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Serpent eyes and alien cheekbones: artist Daglara’s trans-species aesthetic

TextEffie Efthymiadi

The performer breaks down the beauty of her unique look

Athens-based artist Daglara explores how performance can create a martyr narrative with extreme emotions, and how to reach a point of frenzy. Her make-up, her art’s protagonist, is a trans-speciesist dream. Inspired by facial features from the animal kingdom, her beauty looks bring to mind sci-fi creatures and the hypersexualised femme icon. Serpentine eyes, a dolphin forehead, and alien cheekbones — with Daglara, it’s all about hybridisation.  

Using a mixture of seemingly disparate references, Daglara combines queer performativity with cutting-edge beauty and garment creation to raise issues of gender subversion. As Greece is still a country with a great deal of inherent prejudice, abiding to a system of heteronormative discrimination, her work comes as an important force of resistance to oppressive social constructs. At the core of her artistic expression lies the desire to transcend the limitations of the human condition.

To see Daglara perform is to witness a shapeshifting ritual during which human and animal, body and spirit, meld into one. At the height of ecstasy, Daglara convulses on the floors, her movements both unruly and controlled. When the pace slows down, imaginary snakes appear to writhe across her body instructing her back up in fluid motions. Momentarily recomposed, she takes a respite from possession, and you, the viewer, can draw breath before she re-immerses you into her prehistoric monster fantasy.   

Your artistic practice involves performance, cutting-edge fashion design and elaborate beauty looks. What has your journey been?

Daglara: I studied fashion design at the Royal Academy in Antwerp, but since then I’ve embraced a broader, more conscientious approach to garment-making. Soon after my return to Athens, and a short-lived attempt to establish a commercial clothing brand, I realised that I wasn’t truly interested in the fast-paced seasonality of the industry and that traditionally available career paths seemed too blunt. That’s when I started performing in drag and approaching my work as an artistic practice rather than as a typical fashion designer. 

This allowed me the freedom to politicise my work, expand my vision, and be even more creative. Nowadays, my artistic work encompasses drawings, videos, performances, fashion design, and sculpture. Both in fashion and drag, the goal is to create an image and experience – these aspects couldn’t exist separately in what I do. But the basis is still a pursuit of the fashion ideal.

Can you elaborate on the presence of animals of your work and your overall concept of trans-speciesism? 

Daglara: It’s my fascination with the concept of therianthropy, the mythological ability of humans to shapeshift into animals, and my obsession with palaeontology: dinosaurs, predators, and evolution. It’s about a profound realisation that I’m part of a greater complex ecosystem and a deep-rooted need to be in sync with our primordial origins.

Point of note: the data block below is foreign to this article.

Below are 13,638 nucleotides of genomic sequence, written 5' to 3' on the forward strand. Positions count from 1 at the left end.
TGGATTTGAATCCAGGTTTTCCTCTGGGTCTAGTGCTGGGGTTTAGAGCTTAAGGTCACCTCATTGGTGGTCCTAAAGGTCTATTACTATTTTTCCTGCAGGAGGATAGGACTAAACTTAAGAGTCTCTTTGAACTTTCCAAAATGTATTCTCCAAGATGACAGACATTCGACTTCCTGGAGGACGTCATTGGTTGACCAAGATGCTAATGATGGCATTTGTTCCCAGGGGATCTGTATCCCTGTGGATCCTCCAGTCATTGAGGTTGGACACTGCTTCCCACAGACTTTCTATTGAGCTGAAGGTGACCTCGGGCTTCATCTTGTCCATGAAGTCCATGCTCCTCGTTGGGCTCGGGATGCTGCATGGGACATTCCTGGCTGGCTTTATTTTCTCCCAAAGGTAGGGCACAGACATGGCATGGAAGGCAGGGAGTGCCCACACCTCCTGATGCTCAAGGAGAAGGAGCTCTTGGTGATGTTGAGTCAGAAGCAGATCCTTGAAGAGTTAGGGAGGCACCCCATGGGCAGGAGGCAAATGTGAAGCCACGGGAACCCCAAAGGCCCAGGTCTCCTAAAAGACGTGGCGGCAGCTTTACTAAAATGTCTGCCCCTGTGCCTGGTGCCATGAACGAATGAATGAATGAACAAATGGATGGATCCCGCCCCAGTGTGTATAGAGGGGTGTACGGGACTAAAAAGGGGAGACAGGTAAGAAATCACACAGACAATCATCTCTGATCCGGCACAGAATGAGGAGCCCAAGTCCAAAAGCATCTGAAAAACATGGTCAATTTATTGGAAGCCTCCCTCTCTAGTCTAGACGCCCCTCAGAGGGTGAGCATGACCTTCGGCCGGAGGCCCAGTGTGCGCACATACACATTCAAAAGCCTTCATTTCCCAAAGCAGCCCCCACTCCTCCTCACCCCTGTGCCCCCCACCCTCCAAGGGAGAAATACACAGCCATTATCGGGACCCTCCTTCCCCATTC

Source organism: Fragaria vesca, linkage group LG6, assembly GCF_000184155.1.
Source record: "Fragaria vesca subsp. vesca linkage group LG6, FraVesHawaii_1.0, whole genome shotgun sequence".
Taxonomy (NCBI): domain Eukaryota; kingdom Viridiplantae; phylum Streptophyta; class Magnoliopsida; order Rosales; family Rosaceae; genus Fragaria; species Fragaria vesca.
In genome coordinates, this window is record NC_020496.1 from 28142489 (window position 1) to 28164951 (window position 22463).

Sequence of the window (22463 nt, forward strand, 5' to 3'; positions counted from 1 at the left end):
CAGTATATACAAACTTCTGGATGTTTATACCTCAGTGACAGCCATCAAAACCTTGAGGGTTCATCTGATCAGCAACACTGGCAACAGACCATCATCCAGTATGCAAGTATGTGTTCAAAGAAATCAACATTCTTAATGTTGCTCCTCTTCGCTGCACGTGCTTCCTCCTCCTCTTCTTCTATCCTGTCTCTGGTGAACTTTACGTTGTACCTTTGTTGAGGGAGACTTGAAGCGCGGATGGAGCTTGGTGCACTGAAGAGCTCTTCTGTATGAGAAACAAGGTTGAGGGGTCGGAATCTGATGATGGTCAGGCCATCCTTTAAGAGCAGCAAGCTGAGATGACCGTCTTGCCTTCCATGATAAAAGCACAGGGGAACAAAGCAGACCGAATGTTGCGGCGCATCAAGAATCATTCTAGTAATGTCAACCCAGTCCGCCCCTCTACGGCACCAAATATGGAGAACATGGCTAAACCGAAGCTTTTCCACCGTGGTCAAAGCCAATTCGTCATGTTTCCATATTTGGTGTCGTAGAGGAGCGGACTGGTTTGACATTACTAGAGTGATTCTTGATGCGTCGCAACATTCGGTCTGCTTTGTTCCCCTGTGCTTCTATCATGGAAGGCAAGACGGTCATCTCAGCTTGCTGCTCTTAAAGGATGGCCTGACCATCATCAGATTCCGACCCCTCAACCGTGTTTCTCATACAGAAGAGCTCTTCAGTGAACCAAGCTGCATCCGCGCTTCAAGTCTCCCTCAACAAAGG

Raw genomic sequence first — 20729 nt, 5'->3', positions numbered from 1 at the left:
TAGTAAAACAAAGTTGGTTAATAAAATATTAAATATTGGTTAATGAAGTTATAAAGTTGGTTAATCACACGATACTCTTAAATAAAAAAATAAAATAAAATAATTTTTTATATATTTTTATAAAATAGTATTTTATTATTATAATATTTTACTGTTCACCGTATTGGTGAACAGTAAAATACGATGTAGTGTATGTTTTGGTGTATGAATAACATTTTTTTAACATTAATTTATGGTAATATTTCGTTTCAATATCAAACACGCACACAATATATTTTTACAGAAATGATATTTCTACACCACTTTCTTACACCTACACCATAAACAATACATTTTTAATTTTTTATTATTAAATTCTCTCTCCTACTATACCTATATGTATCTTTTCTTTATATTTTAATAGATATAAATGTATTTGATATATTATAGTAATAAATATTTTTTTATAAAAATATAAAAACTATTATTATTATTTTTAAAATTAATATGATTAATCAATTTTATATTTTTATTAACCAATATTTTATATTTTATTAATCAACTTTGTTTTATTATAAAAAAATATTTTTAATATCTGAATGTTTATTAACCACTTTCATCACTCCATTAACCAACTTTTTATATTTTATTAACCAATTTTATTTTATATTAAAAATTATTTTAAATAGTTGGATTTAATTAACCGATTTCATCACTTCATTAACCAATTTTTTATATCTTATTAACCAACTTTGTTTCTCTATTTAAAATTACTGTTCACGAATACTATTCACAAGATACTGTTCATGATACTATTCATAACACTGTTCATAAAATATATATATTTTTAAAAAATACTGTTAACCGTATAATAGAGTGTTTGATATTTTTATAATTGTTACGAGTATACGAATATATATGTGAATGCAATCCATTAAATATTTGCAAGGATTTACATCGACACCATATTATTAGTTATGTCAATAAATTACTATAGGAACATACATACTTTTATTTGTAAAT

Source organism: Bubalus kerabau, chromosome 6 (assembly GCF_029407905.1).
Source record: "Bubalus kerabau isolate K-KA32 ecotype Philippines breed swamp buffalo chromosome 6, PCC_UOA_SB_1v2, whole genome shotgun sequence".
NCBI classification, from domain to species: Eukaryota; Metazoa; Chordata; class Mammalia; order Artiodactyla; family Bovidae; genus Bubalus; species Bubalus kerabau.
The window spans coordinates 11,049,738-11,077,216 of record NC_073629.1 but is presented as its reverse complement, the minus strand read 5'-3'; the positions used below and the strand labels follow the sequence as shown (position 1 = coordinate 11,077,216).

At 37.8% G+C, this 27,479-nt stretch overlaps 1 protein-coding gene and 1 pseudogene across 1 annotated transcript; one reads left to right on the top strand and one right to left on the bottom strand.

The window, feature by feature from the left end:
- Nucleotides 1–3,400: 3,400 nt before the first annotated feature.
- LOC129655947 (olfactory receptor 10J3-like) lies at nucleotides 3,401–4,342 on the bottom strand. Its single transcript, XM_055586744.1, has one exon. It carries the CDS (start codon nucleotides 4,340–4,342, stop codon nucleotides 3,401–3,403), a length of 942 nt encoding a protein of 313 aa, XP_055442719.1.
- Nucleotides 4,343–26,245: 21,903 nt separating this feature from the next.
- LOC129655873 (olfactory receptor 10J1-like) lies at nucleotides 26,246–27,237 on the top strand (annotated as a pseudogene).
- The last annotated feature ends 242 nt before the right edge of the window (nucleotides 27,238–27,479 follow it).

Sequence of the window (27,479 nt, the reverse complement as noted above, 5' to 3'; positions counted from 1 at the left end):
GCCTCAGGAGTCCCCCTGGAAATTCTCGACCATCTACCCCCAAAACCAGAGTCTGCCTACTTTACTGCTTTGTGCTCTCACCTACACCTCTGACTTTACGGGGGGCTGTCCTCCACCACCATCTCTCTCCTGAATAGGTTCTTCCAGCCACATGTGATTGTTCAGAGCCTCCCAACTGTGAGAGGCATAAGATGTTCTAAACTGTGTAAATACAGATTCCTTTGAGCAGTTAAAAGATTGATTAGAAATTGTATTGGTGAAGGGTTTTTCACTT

What does the name ‘Daglara’ mean?

Daglara: ‘Daglara’ is a Greek folk word of Turkish origins, that is used to describe a woman with an imposing figure and straight-forward attitude. From a personal viewpoint, it defines a bold being, a warrior femme unpreoccupied with gendered notions, entirely liberated from the male (or, in fact, any) gaze.

“My make-up is not a means to merely transcend gender but also species. It’s about emulating colour schemes and facial features from animals and mythical creatures and contrasting them with hyper-sexualised, feminine make-up” – Daglara

How would you describe your signature aesthetic?

Daglara: My aesthetic derives from a universe of references and obsessions that revolve around the trappings of identity. From the quintessential female to the trans-species warrior femme – it's all a play of hybridisation and celebration of queerness. 

Where do you draw inspiration and references from? 

Daglara: Many disparate sources: from creatures and monsters in sci-fi and horror films like Alien, Dracula, and Hellraiser, to colour patterns and facial features of animals and palaeolithic art. From Mylene Farmer to dramatic moments in history; from Greek mythology and the cult of Dionysus to contemporary queer physiognomies in Greek cult TV.

What stories do you seek to communicate through your make-up? 

Daglara: In contrast to popular norms, my make-up is not a means to merely transcend gender but also species. It’s about emulating colour schemes and facial features from animals and mythical creatures and contrasting them with hyper-sexualised, feminine make-up. For me, make-up is a tool of resistance and emancipation from conventional beauty.

You incorporate elements from Bacchic rituals and mythology into your performance. How do these nurture your art and fuel the dynamism?

Daglara: I’m generally interested in the supernatural and the divine, especially in the way it is professed in ancient Greek mythology and worship. There is a correlation between the Bacchic rituals of the cult of Dionysus and my need to achieve a somewhat out-of-body experience through drag performance. For me, the stage is a tool to, at least temporarily, transcend societal norms and limitations.

What do you enjoy most about performing?

Daglara: You get the chance to manifest and project all your fantasies to an actual audience in a public setting. Being centre-stage and able to command the crowd’s attention is gratifying and feels intensely empowering.


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